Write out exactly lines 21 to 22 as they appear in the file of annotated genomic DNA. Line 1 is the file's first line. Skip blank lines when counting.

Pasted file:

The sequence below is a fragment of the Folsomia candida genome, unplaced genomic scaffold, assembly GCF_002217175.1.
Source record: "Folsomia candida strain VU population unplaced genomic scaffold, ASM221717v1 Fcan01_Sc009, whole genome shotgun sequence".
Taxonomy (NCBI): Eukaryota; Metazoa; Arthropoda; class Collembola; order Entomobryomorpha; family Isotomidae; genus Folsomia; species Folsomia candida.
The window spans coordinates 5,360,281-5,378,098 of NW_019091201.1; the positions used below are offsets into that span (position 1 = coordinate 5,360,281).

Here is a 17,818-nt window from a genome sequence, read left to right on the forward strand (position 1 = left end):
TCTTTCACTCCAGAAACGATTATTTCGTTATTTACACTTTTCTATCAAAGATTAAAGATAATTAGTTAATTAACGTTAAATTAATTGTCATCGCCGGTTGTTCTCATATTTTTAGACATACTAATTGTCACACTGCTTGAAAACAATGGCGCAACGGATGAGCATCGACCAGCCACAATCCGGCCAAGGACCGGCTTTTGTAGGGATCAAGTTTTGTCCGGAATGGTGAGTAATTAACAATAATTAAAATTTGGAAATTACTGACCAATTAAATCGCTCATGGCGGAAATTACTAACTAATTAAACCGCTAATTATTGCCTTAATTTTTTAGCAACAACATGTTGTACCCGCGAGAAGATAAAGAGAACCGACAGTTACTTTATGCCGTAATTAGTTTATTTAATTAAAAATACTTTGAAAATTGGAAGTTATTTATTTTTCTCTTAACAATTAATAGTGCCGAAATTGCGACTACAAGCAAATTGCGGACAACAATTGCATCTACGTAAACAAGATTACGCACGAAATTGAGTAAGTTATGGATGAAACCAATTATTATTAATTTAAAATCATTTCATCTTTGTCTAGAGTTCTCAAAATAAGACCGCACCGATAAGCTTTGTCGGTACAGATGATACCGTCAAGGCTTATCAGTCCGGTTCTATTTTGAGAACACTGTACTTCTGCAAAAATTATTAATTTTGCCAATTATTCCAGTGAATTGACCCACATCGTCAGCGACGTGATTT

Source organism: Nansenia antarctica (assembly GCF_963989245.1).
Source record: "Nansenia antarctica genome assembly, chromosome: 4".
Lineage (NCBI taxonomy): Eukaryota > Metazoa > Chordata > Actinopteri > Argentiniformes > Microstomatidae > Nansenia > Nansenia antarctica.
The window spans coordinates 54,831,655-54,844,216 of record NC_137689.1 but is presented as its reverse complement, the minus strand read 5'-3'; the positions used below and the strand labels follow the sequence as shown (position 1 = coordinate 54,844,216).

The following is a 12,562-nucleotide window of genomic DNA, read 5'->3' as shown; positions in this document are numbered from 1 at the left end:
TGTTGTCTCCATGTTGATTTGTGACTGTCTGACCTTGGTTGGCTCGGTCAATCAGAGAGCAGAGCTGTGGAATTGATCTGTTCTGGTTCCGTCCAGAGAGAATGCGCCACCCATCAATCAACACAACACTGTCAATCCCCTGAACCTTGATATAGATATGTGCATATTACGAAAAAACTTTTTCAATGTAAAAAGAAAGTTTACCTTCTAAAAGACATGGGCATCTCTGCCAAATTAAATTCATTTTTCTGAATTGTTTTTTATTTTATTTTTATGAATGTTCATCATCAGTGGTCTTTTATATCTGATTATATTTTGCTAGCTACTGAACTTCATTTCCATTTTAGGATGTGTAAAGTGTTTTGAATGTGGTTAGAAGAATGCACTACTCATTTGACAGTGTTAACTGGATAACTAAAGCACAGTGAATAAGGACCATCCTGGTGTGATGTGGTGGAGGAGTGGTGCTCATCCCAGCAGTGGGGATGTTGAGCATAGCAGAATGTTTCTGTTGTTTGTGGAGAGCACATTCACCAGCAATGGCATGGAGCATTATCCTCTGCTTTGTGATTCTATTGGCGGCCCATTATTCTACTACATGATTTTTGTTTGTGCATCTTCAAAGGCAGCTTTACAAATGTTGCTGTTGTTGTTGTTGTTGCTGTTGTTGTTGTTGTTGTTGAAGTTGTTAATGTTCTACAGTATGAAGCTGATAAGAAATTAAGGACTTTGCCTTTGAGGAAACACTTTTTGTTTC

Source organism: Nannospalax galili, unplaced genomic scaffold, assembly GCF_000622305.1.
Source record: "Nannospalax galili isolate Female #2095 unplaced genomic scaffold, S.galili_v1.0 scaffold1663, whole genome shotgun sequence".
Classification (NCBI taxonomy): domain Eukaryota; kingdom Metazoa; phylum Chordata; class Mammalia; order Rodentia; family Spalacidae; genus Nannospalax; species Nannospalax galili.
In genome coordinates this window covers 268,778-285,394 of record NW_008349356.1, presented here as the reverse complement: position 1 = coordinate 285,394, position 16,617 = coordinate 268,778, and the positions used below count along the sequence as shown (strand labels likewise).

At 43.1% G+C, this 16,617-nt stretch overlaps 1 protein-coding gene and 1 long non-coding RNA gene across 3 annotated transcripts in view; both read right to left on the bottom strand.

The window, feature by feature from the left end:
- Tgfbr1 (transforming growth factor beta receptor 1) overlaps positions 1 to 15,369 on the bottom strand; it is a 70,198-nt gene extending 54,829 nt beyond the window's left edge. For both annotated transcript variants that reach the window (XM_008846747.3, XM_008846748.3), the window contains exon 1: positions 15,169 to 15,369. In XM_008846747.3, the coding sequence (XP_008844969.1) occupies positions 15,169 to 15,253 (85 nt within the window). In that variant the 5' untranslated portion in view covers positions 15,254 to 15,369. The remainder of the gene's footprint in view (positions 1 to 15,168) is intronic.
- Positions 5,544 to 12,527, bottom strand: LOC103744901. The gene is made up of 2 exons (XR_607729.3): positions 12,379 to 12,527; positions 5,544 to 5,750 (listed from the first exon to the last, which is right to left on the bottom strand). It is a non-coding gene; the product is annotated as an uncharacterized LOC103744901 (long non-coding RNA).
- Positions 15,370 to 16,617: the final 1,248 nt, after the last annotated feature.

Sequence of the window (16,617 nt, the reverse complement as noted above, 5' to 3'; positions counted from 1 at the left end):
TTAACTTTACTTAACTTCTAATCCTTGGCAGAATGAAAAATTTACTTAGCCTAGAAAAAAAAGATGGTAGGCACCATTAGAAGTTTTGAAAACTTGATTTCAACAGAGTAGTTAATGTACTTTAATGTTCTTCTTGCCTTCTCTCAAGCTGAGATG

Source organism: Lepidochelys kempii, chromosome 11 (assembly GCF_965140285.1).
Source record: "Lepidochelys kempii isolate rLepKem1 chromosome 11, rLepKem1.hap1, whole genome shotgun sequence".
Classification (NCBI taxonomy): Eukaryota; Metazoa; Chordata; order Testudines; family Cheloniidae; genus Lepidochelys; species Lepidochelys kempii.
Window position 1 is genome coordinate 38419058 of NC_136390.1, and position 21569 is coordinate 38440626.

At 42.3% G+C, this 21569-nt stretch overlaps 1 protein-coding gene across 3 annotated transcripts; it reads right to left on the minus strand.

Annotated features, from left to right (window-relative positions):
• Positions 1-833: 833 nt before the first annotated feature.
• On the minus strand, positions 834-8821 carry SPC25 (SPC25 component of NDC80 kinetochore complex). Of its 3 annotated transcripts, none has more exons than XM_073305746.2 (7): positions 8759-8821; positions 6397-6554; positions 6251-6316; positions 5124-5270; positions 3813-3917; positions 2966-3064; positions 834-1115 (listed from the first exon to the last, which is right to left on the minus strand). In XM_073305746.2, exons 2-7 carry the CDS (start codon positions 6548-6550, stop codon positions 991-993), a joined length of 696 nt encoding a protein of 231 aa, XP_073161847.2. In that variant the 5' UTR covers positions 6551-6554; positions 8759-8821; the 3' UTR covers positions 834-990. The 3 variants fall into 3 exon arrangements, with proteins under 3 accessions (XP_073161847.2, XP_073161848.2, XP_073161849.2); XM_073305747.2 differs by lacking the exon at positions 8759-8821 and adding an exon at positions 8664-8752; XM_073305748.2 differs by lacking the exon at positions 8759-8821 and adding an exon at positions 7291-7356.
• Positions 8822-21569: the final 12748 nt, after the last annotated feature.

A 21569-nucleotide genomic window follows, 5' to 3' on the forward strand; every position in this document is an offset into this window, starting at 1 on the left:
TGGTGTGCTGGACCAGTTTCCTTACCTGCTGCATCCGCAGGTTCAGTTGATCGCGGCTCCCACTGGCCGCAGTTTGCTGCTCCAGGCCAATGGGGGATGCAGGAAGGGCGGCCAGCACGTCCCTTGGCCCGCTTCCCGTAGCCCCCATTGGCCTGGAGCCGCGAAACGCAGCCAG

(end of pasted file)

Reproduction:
- Positions 15,370 to 16,617: the final 1,248 nt, after the last annotated feature.

Sequence of the window (16,617 nt, the reverse complement as noted above, 5' to 3'; positions counted from 1 at the left end):